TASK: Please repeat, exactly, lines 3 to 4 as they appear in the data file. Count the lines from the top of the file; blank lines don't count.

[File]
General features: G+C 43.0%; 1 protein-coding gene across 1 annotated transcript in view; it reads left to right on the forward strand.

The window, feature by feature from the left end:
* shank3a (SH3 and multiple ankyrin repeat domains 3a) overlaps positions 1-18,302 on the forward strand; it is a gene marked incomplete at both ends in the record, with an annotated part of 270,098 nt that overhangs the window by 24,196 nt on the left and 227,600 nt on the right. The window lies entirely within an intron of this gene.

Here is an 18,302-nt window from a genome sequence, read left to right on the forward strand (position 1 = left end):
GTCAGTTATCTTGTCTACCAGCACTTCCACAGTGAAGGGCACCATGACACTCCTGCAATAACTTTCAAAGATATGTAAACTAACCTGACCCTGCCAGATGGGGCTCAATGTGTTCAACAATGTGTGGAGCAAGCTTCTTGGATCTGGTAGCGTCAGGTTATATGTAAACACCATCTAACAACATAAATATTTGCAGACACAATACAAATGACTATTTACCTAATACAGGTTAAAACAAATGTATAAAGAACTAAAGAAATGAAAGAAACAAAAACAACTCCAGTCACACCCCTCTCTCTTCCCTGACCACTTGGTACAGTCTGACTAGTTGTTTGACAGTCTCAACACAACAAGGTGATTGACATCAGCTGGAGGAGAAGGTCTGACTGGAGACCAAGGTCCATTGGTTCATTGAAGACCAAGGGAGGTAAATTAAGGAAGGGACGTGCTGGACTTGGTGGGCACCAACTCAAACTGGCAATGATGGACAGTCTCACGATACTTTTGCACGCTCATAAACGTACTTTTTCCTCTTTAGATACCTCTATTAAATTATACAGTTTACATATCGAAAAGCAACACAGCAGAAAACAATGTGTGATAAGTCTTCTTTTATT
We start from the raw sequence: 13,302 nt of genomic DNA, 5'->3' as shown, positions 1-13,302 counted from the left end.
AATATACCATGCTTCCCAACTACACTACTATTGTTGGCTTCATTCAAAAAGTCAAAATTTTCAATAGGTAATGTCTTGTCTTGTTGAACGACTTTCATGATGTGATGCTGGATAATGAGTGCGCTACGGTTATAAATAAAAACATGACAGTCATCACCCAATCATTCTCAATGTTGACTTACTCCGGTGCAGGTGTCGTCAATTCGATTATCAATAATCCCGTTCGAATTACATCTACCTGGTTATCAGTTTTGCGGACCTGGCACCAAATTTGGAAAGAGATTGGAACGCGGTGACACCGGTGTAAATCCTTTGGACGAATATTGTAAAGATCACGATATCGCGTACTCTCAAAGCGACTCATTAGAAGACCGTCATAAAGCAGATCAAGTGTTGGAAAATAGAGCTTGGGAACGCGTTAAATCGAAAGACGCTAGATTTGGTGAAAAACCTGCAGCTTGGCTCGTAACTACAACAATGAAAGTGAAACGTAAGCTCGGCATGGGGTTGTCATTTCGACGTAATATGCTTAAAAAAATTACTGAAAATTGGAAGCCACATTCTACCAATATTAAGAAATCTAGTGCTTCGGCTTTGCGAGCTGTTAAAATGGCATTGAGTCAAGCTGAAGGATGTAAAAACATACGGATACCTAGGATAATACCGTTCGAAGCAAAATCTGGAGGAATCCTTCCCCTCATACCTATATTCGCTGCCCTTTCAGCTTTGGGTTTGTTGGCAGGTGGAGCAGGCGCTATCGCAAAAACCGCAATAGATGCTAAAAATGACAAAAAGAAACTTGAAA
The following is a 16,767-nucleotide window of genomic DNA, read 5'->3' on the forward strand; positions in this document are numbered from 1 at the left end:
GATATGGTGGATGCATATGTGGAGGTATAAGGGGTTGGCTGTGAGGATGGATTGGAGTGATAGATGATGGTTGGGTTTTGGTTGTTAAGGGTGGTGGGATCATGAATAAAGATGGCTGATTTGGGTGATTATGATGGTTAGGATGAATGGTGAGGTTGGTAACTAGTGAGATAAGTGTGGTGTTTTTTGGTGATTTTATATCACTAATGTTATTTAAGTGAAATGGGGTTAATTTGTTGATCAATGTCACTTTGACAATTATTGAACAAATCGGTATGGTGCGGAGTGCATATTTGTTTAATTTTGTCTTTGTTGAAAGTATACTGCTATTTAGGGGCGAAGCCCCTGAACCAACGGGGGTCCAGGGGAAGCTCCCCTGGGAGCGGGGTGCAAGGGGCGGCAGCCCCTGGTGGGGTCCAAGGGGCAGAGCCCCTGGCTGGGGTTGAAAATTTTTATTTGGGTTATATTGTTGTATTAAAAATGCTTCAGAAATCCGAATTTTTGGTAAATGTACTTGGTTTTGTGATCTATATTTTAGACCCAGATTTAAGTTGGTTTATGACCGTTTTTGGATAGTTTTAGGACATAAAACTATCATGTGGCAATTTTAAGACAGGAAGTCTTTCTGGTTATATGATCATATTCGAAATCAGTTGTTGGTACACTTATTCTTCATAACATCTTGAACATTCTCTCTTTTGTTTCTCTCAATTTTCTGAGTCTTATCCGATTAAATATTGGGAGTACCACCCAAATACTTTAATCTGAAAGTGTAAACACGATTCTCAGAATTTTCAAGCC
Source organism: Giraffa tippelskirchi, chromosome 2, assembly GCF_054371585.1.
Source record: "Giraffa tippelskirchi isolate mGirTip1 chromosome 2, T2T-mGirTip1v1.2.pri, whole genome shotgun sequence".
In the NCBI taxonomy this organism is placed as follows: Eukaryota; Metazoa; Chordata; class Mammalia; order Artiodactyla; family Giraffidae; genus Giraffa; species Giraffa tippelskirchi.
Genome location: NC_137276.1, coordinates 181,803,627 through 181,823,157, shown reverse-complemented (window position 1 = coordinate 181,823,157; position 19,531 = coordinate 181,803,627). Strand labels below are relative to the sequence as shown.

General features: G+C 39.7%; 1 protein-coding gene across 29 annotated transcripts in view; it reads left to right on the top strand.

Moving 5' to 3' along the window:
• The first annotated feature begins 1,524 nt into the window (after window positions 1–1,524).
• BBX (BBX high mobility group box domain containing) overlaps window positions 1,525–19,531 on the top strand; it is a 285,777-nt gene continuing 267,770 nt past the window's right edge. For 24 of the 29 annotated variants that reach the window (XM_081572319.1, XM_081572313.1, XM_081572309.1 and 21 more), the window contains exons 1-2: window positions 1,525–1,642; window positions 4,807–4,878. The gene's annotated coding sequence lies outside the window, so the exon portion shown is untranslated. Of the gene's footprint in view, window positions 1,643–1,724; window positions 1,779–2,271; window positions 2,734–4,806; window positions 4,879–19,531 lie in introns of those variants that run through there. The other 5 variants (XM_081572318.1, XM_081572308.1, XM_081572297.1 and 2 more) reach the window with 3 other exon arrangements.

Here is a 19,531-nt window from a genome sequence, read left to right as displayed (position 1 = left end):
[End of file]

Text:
* shank3a (SH3 and multiple ankyrin repeat domains 3a) overlaps positions 1-18,302 on the forward strand; it is a gene marked incomplete at both ends in the record, with an annotated part of 270,098 nt that overhangs the window by 24,196 nt on the left and 227,600 nt on the right. The window lies entirely within an intron of this gene.

Here is an 18,302-nt window from a genome sequence, read left to right on the forward strand (position 1 = left end):